Of course it is one of the tragedies of our age that Penny Reel hasn't written enough, and a book of his 'mod memories' would be a wonderful thing. We do, at least, have his excellent book, Deep Down, a short story about Dennis Brown. And I'm sure I'm not alone in eternally associating certain songs with that 1979 Penny Reel piece, like Chuck Jackson's I Don't Want To Cry and this ...
Friday, 2 December 2011
A Belief in Mischief - #9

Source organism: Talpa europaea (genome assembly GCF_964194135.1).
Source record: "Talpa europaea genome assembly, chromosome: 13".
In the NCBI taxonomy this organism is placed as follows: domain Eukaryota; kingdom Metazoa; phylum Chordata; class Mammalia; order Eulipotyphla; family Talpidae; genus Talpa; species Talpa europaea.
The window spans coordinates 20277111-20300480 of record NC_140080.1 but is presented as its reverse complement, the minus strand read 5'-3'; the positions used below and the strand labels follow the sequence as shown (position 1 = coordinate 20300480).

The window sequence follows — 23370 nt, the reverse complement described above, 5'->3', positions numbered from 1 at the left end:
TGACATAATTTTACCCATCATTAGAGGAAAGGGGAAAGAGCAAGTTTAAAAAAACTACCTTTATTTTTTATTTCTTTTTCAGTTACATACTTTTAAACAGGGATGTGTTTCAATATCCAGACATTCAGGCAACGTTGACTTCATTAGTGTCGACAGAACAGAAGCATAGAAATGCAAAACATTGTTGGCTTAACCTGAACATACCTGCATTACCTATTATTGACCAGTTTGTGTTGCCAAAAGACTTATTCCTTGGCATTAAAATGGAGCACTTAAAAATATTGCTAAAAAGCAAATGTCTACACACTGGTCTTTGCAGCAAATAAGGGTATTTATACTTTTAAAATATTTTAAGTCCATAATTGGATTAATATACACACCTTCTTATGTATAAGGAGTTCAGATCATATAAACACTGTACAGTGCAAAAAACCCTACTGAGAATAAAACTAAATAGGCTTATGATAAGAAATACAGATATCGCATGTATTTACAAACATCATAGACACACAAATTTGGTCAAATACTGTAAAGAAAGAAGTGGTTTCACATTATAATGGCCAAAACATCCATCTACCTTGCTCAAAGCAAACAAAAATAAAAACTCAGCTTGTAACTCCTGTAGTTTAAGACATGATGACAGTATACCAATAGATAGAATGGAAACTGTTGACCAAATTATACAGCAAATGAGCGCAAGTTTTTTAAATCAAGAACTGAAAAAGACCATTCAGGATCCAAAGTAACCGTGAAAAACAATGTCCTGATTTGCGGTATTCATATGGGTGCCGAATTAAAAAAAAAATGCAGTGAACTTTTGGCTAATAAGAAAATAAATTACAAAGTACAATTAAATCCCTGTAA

A Belief in Mischief is the new edition of Your Heart Out which can be downloaded here as a pdf, free for all. It started out as a meditation on sacred texts, and ended up as a celebration of irregulars, visionaries, mischief makers, and people who just don't get written about enough. Now I am very much in the camp of there being no beginnings or endings, just peaks and troughs. So, speaking of 'sacred texts', some of us of a certain age will have vivid memories of an issue of the NME from April 1979 which heralded a resurgence of interest in matters of a modernist nature. The mod special featured Penny Reel's tale, The Young Mod's Forgotten Story, which many of us kids studied in absurd detail. Over 30 years on I was just as excited to discover another story in a July 1974 issue of International Times where writing under the (reel) name of Peter L. Simons the great reggae journalist included some of the same characters (Lennie Tyler, Beardy Pegley, Charlie Steiger) in another story of east London school days in the early '60s.